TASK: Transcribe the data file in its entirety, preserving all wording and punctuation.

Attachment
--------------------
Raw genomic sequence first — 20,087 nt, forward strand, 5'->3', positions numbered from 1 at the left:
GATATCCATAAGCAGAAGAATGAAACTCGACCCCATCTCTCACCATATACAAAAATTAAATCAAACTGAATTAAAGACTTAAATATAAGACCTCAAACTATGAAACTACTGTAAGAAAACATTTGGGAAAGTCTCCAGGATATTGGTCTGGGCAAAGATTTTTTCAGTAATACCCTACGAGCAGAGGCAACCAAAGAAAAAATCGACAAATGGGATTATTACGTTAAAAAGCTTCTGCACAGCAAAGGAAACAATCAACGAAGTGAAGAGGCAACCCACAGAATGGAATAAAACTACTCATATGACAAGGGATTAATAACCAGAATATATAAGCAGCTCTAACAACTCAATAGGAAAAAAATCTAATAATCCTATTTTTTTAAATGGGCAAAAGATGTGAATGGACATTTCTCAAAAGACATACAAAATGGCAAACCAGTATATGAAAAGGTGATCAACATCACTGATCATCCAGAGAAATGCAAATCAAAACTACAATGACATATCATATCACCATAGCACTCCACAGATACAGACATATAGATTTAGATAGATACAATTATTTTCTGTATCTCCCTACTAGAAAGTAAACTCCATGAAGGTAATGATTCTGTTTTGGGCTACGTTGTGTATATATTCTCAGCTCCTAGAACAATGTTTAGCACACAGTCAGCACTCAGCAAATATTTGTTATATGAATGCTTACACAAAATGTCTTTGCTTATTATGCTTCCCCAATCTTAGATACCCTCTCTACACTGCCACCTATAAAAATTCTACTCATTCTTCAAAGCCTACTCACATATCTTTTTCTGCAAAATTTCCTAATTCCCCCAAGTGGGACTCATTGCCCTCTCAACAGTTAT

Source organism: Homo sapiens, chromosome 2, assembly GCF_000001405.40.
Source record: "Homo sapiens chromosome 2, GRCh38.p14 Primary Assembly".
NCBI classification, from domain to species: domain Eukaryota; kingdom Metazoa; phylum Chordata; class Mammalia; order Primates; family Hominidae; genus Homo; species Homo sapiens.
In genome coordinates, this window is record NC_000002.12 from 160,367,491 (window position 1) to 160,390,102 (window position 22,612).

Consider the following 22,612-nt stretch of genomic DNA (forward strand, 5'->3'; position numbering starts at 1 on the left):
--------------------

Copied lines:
Raw genomic sequence first — 20,087 nt, forward strand, 5'->3', positions numbered from 1 at the left:
GATATCCATAAGCAGAAGAATGAAACTCGACCCCATCTCTCACCATATACAAAAATTAAATCAAACTGAATTAAAGACTTAAATATAAGACCTCAAACTATGAAACTACTGTAAGAAAACATTTGGGAAAGTCTCCAGGATATTGGTCTGGGCAAAGATTTTTTCAGTAATACCCTACGAGCAGAGGCAACCAAAGAAAAAATCGACAAATGGGATTATTACGTTAAAAAGCTTCTGCACAGCAAAGGAAACAATCAACGAAGTGAAGAGGCAACCCACAGAATGGAATAAAACTACTCATATGACAAGGGATTAATAACCAGAATATATAAGCAGCTCTAACAACTCAATAGGAAAAAAATCTAATAATCCTATTTTTTTAAATGGGCAAAAGATGTGAATGGACATTTCTCAAAAGACATACAAAATGGCAAACCAGTATATGAAAAGGTGATCAACATCACTGATCATCCAGAGAAATGCAAATCAAAACTACAATGACATATCATATCACCATAGCACTCCACAGATACAGACATATAGATTTAGATAGATACAATTATTTTCTGTATCTCCCTACTAGAAAGTAAACTCCATGAAGGTAATGATTCTGTTTTGGGCTACGTTGTGTATATATTCTCAGCTCCTAGAACAATGTTTAGCACACAGTCAGCACTCAGCAAATATTTGTTATATGAATGCTTACACAAAATGTCTTTGCTTATTATGCTTCCCCAATCTTAGATACCCTCTCTACACTGCCACCTATAAAAATTCTACTCATTCTTCAAAGCCTACTCACATATCTTTTTCTGCAAAATTTCCTAATTCCCCCAAGTGGGACTCATTGCCCTCTCAACAGTTAT

Source organism: Homo sapiens, chromosome 2, assembly GCF_000001405.40.
Source record: "Homo sapiens chromosome 2, GRCh38.p14 Primary Assembly".
NCBI classification, from domain to species: domain Eukaryota; kingdom Metazoa; phylum Chordata; class Mammalia; order Primates; family Hominidae; genus Homo; species Homo sapiens.
In genome coordinates, this window is record NC_000002.12 from 160,367,491 (window position 1) to 160,390,102 (window position 22,612).

Consider the following 22,612-nt stretch of genomic DNA (forward strand, 5'->3'; position numbering starts at 1 on the left):